You’ve chosen a fabulous pattern and head off to your local yarn store, only to discover that the recommended yarn has been discontinued. What to do?
Let me say that this is actually a good thing as it gives you so many more options, as you will see.
Ask your yarn store staff what they would recommend (& why).
Find out what you can about the discontinued yarn as this will help you in choosing a substitute.
Let’s look at an example:
My (imaginary) pattern requires 12 balls of Cleckheaton Kaleidoscope, which I find is discontinued.
I look at the details in the pattern (and also using online resources, like Ravelry or Yarndex) to get as much information as I can on the discontinued yarn. Here’s what I find:
- Kaleidoscope comes in 50gm balls of 71 yards/65 metres per ball
- it is 100% wool
- an Australian 10 ply yarn
- suggested gauge of 17sts/10cm using 5.5mm needles
How to use this information to choose a substitute yarn:
I need 12 balls for the jumper in the pattern. Each ball is 65 metres, so 12 balls means I need
65 x 12 = 780m yarn.
Hint: work out the actual metres you need not the number of balls or skeins.
The original is 100% wool.
Different fibres behave differently. This means a 100% cotton yarn will give me a different result to a 100% wool yarn, which will be different to 100% alpaca etc. Blended yarns, like 50% wool/50% acrylic, 70% silk/30% alpaca etc will combine the features of each fibre in the blend.
There is a lot of information available (in books & online) about the properties of different fibres in yarns. Here are a few points to keep in mind when choosing to substitute yarns:
- natural fibres (those from animals & plants, such as wool, cotton, cashmere, alpaca, linen) are usually more expensive than man made fibres (acrylic, viscose, nylon)
- man made fibres normally don’t shrink and are pest resistant but can be uncomfortable to wear in humid conditions
- natural fibres “breathe”
- wool breathes, is water repellant, flame retardant, may be machine washable (labelled superwash) or handwash only
- alpaca is heavier than wool so it can drape nicely but will also grow longer with wear. The fibre is hollow – this makes it very warm to wear (warmer than wool)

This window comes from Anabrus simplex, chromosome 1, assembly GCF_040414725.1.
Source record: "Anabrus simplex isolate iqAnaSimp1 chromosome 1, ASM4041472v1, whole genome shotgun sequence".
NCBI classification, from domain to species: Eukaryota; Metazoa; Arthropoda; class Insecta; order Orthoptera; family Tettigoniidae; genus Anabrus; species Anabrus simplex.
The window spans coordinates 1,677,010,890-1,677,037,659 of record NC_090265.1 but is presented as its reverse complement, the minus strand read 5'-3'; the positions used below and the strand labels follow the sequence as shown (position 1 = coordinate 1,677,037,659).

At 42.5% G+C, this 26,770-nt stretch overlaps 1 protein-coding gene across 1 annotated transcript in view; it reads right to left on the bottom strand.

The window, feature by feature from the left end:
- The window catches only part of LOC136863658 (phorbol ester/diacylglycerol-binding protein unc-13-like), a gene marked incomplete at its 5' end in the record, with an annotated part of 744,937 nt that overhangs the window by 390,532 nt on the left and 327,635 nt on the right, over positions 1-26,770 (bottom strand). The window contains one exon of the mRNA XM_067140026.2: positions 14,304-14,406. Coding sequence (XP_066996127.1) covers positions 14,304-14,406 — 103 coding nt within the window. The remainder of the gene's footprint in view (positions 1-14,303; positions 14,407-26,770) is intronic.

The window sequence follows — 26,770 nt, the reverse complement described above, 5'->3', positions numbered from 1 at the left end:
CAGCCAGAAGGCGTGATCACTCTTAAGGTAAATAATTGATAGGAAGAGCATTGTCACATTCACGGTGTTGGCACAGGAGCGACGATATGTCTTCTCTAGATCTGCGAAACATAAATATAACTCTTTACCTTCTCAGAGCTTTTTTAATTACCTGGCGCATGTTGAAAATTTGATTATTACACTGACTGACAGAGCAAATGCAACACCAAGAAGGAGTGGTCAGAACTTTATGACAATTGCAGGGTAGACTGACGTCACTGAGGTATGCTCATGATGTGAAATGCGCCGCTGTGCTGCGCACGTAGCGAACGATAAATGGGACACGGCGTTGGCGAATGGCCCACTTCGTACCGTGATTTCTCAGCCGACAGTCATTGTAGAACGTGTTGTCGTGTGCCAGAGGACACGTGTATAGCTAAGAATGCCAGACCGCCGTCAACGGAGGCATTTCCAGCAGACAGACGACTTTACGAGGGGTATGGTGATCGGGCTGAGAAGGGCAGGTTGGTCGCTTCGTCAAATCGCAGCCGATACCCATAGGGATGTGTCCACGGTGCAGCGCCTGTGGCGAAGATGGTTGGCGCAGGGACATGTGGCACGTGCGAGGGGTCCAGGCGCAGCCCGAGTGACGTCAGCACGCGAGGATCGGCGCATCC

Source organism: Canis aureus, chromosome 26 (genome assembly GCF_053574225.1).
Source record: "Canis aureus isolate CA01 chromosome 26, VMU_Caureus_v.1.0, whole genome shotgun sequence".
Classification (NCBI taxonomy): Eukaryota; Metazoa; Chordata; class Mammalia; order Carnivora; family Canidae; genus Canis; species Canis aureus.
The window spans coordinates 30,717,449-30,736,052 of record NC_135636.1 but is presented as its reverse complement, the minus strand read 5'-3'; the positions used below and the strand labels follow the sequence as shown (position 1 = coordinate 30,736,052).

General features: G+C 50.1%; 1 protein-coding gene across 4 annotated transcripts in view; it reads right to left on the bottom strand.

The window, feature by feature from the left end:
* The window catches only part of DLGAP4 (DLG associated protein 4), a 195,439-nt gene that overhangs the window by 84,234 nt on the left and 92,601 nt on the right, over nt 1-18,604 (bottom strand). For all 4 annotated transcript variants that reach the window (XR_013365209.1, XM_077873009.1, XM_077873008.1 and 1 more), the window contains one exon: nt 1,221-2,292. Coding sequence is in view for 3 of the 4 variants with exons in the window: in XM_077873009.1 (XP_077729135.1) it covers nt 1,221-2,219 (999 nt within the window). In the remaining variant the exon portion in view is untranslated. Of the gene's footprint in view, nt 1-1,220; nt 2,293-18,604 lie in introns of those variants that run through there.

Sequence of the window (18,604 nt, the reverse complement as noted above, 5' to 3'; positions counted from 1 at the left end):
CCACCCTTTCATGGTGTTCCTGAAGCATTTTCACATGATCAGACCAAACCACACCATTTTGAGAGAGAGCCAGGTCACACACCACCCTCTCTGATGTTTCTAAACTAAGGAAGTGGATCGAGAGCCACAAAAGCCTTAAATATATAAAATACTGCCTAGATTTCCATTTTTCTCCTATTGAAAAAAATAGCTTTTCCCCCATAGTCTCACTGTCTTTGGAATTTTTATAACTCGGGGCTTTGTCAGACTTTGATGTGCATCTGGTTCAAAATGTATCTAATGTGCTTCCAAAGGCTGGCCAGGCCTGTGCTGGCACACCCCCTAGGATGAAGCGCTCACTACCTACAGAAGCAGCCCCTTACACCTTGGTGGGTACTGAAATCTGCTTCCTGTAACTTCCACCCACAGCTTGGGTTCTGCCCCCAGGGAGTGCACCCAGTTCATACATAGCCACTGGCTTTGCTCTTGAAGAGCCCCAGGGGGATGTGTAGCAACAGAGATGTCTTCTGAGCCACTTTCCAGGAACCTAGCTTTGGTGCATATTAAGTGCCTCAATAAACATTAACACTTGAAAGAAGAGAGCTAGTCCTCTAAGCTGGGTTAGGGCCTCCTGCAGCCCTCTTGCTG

- cotton is better suited to warmer climates. It is a heavy fibre that will stretch & droop (it can be restored to shape by washing & drying)
- acrylic is water resistant, absorbs odours & stains, is not fire safe (can melt onto the skin & burn when exposed to a flame)
- silk is very strong, smooth & shiny. It doesn’t shrink or stretch
Consider the composition of the yarn. Look at the pattern picture and think about how the yarn is behaving – look at the texture, the drape & the stitches used (if the stitch pattern is to be seen don’t use a mohair yarn for example). Think about the end use of what you are making. If you don’t need the warmth of 100% wool, then an acrylic may be just fine.
My ‘fictional’ pattern is for a 100% wool jumper that I want to wear in our mild winter so I would not want to substitute a 100% cotton or 100% alpaca yarn. Both would grow in length (which I could account for by making a shorter garment). The cotton may not provide enough warmth and the alpaca would be too warm. So I’m probably looking for another 100% wool yarn, or even a wool blend, such as 50%wool/50% acrylic or 80% wool/20% cotton.
The yarn is listed as an Australian 10 ply.
Just a point here about the use of “ply” in Australia when describing the weight/thickness of yarns. I grew up knitting with 4ply, 8ply and 10ply yarns …. which technically speaking are not necessarily made up of 4, 8 or 10 plys. A ply is a single thread of yarn. You spin a number of these together to get the required thickness …. 4 threads together is 4ply, 8 threads together is 8 ply & so on. This is why I much prefer the US system of naming yarn weights: sportweight, DK, worsted etc.
In this case I need an Aran weight yarn.
The pattern gives the gauge as 17sts/10cm using 5.5mm needles.
So for my substitute yarn I am looking for:
a 100% wool or wool blend yarn in Aran weight that knits to 17sts/10cm using 5.5mm needles.
This gives me a wide range of choices rather than being limited to just the suggested yarn in the pattern. Doing a search on the Ravelry yarn database for Aran weight yarns, typically knit on 5.5mm needles, that is not a discontinued yarn and is 100% wool gives me 370 choices! If I look at wool blends I have even more options!